By Trevor Hunnicutt
WASHINGTON (Reuters) – A U.S. administration official on Thursday said the country’s failure to remove tariffs on UK steel and aluminum has no connection to concerns about post-Brexit trade rules affecting Northern Ireland, rejecting a recent report.
Former U.S. President Donald Trump slapped 25% and 10% tariffs on steel and aluminum imports from the European Union in 2018. The tariffs were withdrawn in October of this year, but they remain in place for Britain due to its exit from the EU.
The Financial Times reported that trade talks stalled over U.S. congressional concerns about British threats to suspend parts of the Brexit agreement dealing with Northern Ireland.
But a U.S. official who declined to be named disputed that account, saying there was no link between the issues, without providing details.
Biden administration officials have said negotiations on the matter are ongoing. They have also expressed grave concerns that disagreement between London and Brussels over the implementation of the 2020 Brexit treaty could undermine the Good Friday accord, which effectively ended three decades of violence in Northern Ireland.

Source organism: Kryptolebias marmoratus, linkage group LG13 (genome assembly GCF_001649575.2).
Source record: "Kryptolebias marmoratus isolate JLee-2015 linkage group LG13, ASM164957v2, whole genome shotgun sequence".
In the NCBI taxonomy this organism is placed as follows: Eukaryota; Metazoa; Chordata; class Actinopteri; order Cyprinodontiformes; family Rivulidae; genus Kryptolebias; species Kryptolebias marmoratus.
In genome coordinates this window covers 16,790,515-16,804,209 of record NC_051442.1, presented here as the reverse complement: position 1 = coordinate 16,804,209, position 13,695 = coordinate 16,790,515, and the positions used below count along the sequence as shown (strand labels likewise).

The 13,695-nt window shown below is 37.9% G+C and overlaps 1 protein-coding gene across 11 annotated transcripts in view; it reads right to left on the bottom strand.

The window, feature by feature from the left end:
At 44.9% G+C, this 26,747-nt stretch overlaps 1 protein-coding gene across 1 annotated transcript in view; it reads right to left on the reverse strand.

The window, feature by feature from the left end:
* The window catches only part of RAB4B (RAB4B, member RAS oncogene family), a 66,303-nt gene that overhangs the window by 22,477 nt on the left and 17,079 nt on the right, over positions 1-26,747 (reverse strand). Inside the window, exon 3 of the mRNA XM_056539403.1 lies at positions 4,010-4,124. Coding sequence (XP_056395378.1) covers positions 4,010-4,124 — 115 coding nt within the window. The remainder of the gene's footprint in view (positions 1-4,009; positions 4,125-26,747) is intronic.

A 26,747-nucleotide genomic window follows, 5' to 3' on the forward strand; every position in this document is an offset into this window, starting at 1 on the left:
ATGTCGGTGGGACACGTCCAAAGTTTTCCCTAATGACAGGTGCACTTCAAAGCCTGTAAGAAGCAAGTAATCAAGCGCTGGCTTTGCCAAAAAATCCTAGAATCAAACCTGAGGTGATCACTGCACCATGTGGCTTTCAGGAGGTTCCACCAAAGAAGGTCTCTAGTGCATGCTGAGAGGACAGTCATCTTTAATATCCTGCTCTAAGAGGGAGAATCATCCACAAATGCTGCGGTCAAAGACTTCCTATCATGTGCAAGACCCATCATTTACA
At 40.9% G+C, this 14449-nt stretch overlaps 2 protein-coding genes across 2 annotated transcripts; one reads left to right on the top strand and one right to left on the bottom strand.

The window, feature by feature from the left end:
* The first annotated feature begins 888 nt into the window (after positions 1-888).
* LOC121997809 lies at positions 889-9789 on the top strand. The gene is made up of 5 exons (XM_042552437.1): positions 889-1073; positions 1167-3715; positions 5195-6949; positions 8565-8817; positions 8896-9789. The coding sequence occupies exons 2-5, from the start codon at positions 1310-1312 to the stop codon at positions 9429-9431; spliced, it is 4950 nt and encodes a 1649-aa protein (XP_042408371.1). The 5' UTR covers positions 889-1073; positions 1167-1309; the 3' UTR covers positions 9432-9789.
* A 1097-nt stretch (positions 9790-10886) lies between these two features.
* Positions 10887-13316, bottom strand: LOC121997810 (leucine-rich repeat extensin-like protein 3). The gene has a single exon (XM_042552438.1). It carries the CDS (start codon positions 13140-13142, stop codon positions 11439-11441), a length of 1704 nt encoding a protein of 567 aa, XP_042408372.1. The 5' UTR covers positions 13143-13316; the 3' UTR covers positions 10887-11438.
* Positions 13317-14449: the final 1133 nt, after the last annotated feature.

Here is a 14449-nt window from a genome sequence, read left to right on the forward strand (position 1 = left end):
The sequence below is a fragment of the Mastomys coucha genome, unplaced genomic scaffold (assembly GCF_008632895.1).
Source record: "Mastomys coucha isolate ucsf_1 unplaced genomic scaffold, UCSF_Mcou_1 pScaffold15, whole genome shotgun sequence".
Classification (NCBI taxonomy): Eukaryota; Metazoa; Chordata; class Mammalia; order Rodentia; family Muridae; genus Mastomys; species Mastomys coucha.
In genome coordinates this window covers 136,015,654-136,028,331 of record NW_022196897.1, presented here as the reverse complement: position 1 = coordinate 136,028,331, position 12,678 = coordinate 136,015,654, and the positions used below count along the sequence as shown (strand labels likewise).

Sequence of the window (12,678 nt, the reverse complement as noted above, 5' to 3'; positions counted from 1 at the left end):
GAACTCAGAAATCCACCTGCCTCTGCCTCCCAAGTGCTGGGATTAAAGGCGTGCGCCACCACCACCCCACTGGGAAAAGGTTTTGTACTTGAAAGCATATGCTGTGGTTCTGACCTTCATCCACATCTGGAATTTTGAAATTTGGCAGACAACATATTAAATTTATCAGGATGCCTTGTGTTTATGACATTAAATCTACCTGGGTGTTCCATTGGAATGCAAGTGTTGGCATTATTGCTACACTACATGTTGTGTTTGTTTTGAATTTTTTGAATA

In September, U.S. House of Representatives Speaker Nancy Pelosi cautioned that there could be no post-Brexit trade deal with Washington if the Northern Ireland peace agreement was destroyed.
A spokesman for Prime Minister Boris Johnson said: “I think it’s important not to conflate those two issues.”
“On steel tariffs, we are working closely with the Biden administration. It’s encouraging they are taking steps to de-escalate the issue and we are very focused on agreeing a resolution that removes damaging tariffs,” he told reporters.
The UK’s trade department added that the Northern Ireland concerns “will in no way affect the UK’s approach” because “significant changes are needed” in the protocol that governs movement of goods into the province.
The Northern Ireland Protocol – agreed as part of Britain’s “Brexit” withdrawal from the EU – was struck to prevent a hard border between Northern Ireland and EU member Ireland. It keeps the British-run region, in effect, in the EU’s customs union and single market for goods.
(Reporting by Trevor Hunnicutt in Washington; Editing by Heather Timmons and Matthew Lewis)